Wednesday, April 6, 2011

New Review of the 21 Drinking Age

Economist Darren Grant (Sam Houston State University) has recently published online a study on the history, merits, and effectiveness (or lack thereof) of the 21 drinking age.  This study is one of a four-part series on drunk driving and related legislation.  Though he is not a member of Twenty-One Debunked, he nonetheless appears to echo much of what we have been saying all along.  Specifically, it exposes several biases in both the policy-making process and the studies used to support the 1984 federal drinking age law.

If his name sounds familiar, it is probably because we already discussed an older study of his on a previous post.  That study critically analyzed the effects of zero-tolerance drink-driving laws.  He also has a working paper that looks at both MLDA and drunk-driving laws in general, in which he found that hard-to-measure "social forces" were generally far more important than any of these laws, and that fact tends to skew the estimated effects of these laws.

One notable aspect of his current study concerns what we like to call "The Incredible Shrinking Effect Size" of the 21 drinking age.  For the studies that were presented at the federal hearings around 1984, and got the most attention, effect sizes of 30% or even higher (in terms of 18-20 year old traffic fatality reductions) were often reported.  However, several other studies found much smaller ones, especially the more recent regression-based ones.  Is it 30%?  Or maybe it's 20%.  Or maybe it's 13%.  Or maybe 11%.  Or maybe 7%.  Or maybe 5%.  Or maybe it's really zero, or even a net increase in deaths.  And yes, there are studies that found the latter.  But politics prevailed over science nonetheless.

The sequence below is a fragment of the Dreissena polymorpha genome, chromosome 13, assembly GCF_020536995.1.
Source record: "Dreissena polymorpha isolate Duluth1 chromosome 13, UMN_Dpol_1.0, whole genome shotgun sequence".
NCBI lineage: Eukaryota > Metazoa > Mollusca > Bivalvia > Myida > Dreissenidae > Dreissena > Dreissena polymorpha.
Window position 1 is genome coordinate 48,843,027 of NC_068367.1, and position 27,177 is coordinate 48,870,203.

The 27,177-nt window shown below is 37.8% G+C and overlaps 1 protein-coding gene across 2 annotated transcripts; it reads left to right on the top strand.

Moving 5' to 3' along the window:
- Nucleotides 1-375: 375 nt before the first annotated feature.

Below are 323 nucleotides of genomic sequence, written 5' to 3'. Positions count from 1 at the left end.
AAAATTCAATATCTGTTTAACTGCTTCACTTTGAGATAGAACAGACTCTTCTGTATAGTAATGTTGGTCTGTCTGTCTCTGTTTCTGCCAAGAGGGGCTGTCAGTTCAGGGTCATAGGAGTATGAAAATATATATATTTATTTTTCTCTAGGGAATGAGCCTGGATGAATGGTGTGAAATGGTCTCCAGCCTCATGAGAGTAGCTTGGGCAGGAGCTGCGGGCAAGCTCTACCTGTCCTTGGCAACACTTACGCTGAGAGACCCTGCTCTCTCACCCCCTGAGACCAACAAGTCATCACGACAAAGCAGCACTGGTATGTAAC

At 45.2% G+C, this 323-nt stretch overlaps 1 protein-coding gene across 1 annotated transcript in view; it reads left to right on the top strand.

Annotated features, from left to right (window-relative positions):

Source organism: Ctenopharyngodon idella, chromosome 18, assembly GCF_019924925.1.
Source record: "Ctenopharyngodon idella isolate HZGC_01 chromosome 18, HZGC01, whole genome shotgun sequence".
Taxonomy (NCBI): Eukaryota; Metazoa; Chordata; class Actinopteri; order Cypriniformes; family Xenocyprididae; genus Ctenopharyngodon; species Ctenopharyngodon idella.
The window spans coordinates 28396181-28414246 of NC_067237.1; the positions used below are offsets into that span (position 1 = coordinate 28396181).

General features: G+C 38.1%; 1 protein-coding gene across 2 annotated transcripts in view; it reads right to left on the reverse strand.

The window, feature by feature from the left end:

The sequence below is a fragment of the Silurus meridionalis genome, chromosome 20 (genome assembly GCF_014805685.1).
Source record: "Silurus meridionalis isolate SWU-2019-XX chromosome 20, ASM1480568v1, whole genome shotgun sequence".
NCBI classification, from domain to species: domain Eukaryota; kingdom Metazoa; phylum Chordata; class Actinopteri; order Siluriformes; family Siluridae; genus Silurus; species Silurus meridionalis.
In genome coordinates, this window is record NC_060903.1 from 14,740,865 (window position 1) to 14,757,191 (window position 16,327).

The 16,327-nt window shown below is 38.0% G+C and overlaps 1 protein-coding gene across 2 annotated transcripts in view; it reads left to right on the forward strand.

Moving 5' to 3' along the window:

One should also realize that NHTSA's estimate on the lives currently saved by the 21 drinking age (25,000 total, or 900 per year) is based on an unpublished in-house study from 1985 using only 13 states.  That study found a reduction of 13%, and NHTSA simply extrapolated that figure to the number of 16-20 year old fatalities in later years.  This number is thus junk, especially since studies like Miron and Tetelbaum (2009) found that the apparent effect wore off after the first year or two, was only found in the early-adopting states, and was offset by increases in fatalities among drivers under 18.  Other studies, like Asch and Levy (1987 and 1990), Males (1986), and Dee and Evans (2001) find that any lives of 18-20 year olds that appear to be "saved" are merely delayed a few years to the 21-24 age group.  Thus there is no net benefit in the long run to keeping the drinking age at 21.

It's time to put science ahead of ideology for once.  What better time than now?

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